“Apparently he's managed to get World Cup tickets – England versus Zimbabwe on May 25th. He wants me to come.”
She stepped out of the bath with her head bowed, wrapped the towel around her and left the bathroom. “Well,” she said when she stopped by the bed.
“Well exactly,” he followed her. “I don't expect it to be much of a contest, but World Cup...he must have paid a bit for those tickets.”
“He knows lots of people. He might have got them for nothing.”
“Might have.” Jon went back to the wardrobe for a new shirt. He had a dress code; it created a uniform to which people grew accustomed and eliminated the need for decisions when changing or shopping. On Sundays he wore a dark wool suit, long sleeved white shirt with cuff links and tie. When visiting parishoners or attending social functions, he wore short sleeved chambray or poplin with chinos and the swede shoes he'd taken off downstairs. To bible studies, retreats or other teaching situations, he wore whatever jacket had become too old for Sundays with an open neck shirt in a coordinating colour.
Last birthday his son gave him a purple shirt, iridescent and Jon didn't think it was suitable for anything. He wore it to a workshop, just so he could say he had, and received so many compliments he changed his mind. It became his favourite. He took it out, buttoned it, tucked it into his trousers, zipped his fly and checked for his jacket before he began to wonder whether he'd have to make all the conversation that evening.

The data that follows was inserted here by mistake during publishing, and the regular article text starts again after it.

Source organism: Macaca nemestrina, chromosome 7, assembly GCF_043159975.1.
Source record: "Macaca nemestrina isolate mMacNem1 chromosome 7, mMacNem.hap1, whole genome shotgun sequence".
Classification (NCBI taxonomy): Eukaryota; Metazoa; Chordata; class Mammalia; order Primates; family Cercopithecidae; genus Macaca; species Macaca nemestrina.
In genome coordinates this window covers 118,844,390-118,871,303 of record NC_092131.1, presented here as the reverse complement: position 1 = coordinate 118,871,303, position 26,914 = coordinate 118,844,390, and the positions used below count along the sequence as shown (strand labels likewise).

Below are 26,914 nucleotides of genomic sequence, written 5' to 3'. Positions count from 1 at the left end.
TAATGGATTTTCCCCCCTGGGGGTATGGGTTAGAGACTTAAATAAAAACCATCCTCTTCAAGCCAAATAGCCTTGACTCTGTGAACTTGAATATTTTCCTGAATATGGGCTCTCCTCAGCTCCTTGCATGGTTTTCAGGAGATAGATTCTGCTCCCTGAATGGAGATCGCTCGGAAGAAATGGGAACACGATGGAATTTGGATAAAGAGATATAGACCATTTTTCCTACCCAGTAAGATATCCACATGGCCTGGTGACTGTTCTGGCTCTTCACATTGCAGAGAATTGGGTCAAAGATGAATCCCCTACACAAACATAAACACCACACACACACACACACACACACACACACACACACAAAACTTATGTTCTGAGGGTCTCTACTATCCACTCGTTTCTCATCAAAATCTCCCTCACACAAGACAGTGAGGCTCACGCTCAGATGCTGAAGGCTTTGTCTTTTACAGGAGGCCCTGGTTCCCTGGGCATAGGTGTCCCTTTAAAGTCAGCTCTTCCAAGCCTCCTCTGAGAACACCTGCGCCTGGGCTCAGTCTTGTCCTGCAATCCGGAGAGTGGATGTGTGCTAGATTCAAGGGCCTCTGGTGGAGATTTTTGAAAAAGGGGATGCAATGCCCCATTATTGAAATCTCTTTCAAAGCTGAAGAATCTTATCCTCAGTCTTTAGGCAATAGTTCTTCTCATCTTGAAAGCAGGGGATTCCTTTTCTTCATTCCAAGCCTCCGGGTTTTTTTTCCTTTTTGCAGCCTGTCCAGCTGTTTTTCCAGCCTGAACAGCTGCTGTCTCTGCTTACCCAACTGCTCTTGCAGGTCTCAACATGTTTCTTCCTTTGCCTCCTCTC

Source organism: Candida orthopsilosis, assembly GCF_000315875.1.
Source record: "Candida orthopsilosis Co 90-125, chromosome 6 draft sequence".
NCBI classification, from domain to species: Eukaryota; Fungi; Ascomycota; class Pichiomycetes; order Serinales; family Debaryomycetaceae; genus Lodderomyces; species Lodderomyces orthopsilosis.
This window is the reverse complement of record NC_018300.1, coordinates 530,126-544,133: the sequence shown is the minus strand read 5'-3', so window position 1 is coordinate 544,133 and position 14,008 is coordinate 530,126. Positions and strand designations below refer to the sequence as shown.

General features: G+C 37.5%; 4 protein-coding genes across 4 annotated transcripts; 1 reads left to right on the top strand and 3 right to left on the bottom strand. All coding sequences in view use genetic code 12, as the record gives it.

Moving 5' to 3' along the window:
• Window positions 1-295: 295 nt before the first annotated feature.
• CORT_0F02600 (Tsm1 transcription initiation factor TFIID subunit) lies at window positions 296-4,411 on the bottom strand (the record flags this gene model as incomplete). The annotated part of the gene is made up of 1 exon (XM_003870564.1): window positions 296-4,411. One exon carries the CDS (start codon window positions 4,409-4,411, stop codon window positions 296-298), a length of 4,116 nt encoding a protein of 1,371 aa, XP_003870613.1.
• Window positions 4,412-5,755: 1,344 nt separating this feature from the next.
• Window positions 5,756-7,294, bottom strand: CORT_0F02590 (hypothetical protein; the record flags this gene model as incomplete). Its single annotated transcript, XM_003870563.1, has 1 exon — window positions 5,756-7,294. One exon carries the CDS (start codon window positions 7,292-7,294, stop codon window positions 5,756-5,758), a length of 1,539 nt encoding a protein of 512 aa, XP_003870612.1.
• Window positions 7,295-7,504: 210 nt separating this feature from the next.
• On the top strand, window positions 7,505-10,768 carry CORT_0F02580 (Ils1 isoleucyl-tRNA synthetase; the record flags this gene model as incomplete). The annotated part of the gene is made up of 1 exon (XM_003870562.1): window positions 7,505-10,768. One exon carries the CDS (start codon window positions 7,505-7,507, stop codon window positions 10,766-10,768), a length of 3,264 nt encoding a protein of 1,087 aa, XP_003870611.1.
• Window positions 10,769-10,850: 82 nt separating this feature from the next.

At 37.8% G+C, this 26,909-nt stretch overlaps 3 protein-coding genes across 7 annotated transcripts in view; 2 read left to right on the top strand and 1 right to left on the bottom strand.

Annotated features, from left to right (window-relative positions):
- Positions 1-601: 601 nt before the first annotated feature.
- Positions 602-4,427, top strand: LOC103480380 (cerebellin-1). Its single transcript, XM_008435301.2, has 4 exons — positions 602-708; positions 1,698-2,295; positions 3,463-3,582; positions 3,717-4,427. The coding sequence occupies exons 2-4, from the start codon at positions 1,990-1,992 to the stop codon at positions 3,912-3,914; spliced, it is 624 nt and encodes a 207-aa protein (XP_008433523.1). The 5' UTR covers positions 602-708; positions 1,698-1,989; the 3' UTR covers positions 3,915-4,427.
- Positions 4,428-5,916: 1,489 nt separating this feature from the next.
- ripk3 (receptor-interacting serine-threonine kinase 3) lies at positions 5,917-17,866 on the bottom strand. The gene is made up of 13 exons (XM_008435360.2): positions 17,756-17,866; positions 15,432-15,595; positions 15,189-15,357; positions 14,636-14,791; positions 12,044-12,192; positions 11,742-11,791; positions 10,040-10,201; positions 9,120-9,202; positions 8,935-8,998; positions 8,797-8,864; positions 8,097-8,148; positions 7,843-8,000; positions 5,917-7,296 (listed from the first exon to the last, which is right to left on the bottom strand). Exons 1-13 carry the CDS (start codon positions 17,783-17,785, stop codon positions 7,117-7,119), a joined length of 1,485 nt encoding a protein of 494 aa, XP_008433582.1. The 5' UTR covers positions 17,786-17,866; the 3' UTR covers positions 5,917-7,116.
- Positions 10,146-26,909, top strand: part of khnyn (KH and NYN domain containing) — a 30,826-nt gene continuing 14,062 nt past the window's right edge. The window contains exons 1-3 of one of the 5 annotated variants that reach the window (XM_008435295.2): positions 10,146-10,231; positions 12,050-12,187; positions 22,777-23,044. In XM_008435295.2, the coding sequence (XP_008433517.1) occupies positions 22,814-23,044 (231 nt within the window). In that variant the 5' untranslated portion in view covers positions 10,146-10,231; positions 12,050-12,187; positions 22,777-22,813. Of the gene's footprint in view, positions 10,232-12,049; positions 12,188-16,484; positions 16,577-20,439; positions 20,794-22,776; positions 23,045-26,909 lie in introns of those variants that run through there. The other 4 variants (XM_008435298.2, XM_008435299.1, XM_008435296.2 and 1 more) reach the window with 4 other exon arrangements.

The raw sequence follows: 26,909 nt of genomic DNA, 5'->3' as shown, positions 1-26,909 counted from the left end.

“Did you see David?”
“No,” Linda said. “No,...I didn't. How was Mrs. Hoffman?”
“As ever.”
“And what about Fleuretta?”
He couldn't truthfully say she put stress on the name. He heard stress. Stress was a mental filter through which that name had to pass from now on. For the umpteenth time, Jon felt that sharp impulse to go over and touch his wife, kiss her forehead or say he loved her. At the same time he was terrified to do any such thing. Could there be a more obvious admission? In spite the fact the shirt was clean, he sniffed his armpits. Then he put on the jacket, thinking, if it's this bad when only imagination gets involved, what happens when --
Not when, Reverend, if. Philippians chapter four, verse thirteen: I can do all things through Christ.
-- if the body follows.
But he needn't have troubled himself. Firstly, because Linda would have accepted any affectionate gesture submissively and blandly. She got dressed, went downstairs and baked banana bread for the refreshments after bible study. She made sandwiches which they ate at the kitchen table. She took a phone call while he was in the ensuite brushing his teeth. Then they changed places; she went up to brush hers and he came down to read the message she'd written.
He noticed the letter had gone in the bin. But by then it was too late. She had forgotten, or maybe never realised that the missing envelope had somehow got behind the toilet. Jon picked it up, read PARADISIO on the flap and turned it over. It was addressed to T. Bazlewycke.


January 2015



Powered by LiveJournal.com